Jesus came and stood in their midst and said to them “Peace be with you.”
It’s consoling to know that no matter how firmly we lock our doors, Jesus can still break in upon our privacy, bringing with him the radiance of a divine world we’ve long forgotten. There was a time, of course, when our doors and windows seemed to be wide open, when our senses of sight, hearing, touch, imagination were especially sharp to pick up the traces of God’s Spirit all around us, be it in a rose arbor or blue jay or the sound and scent of a seascape. Or as Wordsworth put it: There was a time when meadow, grove, and stream, / The earth, and every common sight, / To me did seem / Apparelled in celestial light, . . . But driven by some radical anxiety, similar to that of the disciples in today’s Gospel, we learned early to bridle our senses, to detect only the ominous instead of the wonderful in our environment. We learned to think survival, to lock our doors, shutter our windows - to dwell within a world of business gray.
Still, even as we grow older, Christ can intrude upon us as he did upon those mournful disciples. Now and again, by way of little signals, he can appear among us to remind us that there’s so much more to reality than our doubting minds will allow - as he did with Anne Porter, who tells of a wartime Sunday morning walk in 1940’s Manhattan with the littlest of her sons. First Avenue was empty and gray. No one was up. The bridges over the East River stood silent like great webs of stillness. Returning home past locked-up shops, she paused to notice one window heaped with old lamps, guitars, radios, dusty furs - And there among them a pawned christening-dress / White as a waterfall. That’s how Christ and the real world he represents can break in upon us - so that suddenly we realize how much we have let death constrict our minds and, if only for a brief moment, find ourselves ready once more to share in Christ’s victory over death, to explore with him once more the brilliant, eternal NOW that lies beyond our muted senses.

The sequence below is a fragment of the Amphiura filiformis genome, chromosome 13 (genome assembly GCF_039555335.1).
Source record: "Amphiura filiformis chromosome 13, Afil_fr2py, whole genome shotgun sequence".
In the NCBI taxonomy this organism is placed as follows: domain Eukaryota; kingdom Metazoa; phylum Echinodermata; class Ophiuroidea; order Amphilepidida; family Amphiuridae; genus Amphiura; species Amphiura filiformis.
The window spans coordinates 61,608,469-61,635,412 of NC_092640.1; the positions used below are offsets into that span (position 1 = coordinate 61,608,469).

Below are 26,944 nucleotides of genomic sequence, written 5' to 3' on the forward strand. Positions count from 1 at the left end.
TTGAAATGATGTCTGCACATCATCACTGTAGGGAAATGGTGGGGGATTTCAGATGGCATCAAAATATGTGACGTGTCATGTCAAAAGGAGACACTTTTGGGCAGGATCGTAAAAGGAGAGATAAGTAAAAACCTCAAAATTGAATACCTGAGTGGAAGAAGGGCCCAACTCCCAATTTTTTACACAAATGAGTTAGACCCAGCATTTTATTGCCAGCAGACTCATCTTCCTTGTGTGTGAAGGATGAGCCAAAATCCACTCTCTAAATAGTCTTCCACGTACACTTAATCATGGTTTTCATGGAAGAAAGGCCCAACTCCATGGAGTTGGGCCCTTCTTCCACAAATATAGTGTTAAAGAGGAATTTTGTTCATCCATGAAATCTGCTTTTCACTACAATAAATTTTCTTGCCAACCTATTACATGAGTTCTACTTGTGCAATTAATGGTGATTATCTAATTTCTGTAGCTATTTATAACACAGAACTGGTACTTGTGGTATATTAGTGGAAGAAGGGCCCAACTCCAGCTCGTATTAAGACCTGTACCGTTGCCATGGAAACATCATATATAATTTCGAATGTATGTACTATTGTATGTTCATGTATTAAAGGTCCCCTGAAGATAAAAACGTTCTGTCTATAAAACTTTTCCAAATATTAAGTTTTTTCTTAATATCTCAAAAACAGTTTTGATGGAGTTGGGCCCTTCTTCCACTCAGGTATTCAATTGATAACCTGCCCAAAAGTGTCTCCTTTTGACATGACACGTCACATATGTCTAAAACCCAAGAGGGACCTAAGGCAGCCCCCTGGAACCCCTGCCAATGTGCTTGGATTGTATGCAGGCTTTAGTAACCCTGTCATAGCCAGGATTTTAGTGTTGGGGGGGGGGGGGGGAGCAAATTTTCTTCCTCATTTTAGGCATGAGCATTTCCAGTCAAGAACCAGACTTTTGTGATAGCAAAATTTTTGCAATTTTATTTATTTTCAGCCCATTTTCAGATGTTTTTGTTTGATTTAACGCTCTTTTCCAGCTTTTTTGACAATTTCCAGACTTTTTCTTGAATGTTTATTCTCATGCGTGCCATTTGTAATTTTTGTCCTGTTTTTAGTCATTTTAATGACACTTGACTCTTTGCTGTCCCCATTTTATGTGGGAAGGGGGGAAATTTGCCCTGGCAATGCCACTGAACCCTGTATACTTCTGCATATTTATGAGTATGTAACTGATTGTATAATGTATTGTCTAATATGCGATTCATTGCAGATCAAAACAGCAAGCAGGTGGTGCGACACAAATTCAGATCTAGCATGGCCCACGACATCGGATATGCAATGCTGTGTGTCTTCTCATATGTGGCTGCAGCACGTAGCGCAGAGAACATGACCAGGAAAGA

Marcel Proust in his masterpiece In Search Of Lost Time writes often of such moments when, for instance, the mere taste of a French pastry dipped in tea would lift his hero, Marcel, out of the boredom of his Parisian social life to taste again the sacramental quality of his childhood village of Combray - where the discovery of a simple hawthorn bush flooded him with affection and the names of the village streets (Rue Saint-Jacques, Rue Sainte-Hildegarde, Rue du Saint-Esprit) made him feel he dwelt in nothing less than a suburb of God’s celestial Jerusalem. And then there was the village church of Saint-Hilaire, whose sculptured facade and stained glass interior made it seem like a gateway into depths light years beyond the shops around it. And its spire! From wherever young Marcel viewed the local landscape, that spire always looked as if it were the very Finger of God tenderly touching the earth.
Indeed, so profoundly did he remember it that, later in life, were he to find himself in a strange quarter of Paris and to ask directions of a passerby to an intended destination and were the passerby to point out some distant spire as the place to turn to reach that address, Marcel would stand motionless, oblivious of his original destination, remembering the spire of his childhood. Only after a seemingly interminable moment would the passerby see him then begin to walk a bit unsteadily, turn the appropriate corner - but as Marcel himself comments, “The goal I now sought was in my heart.”
Moments of epiphany! Moments when Christ and the fullness of life he represents intrude upon our shuttered world! Stay alert! Their frequency may be only dependent upon how often you would like them to happen.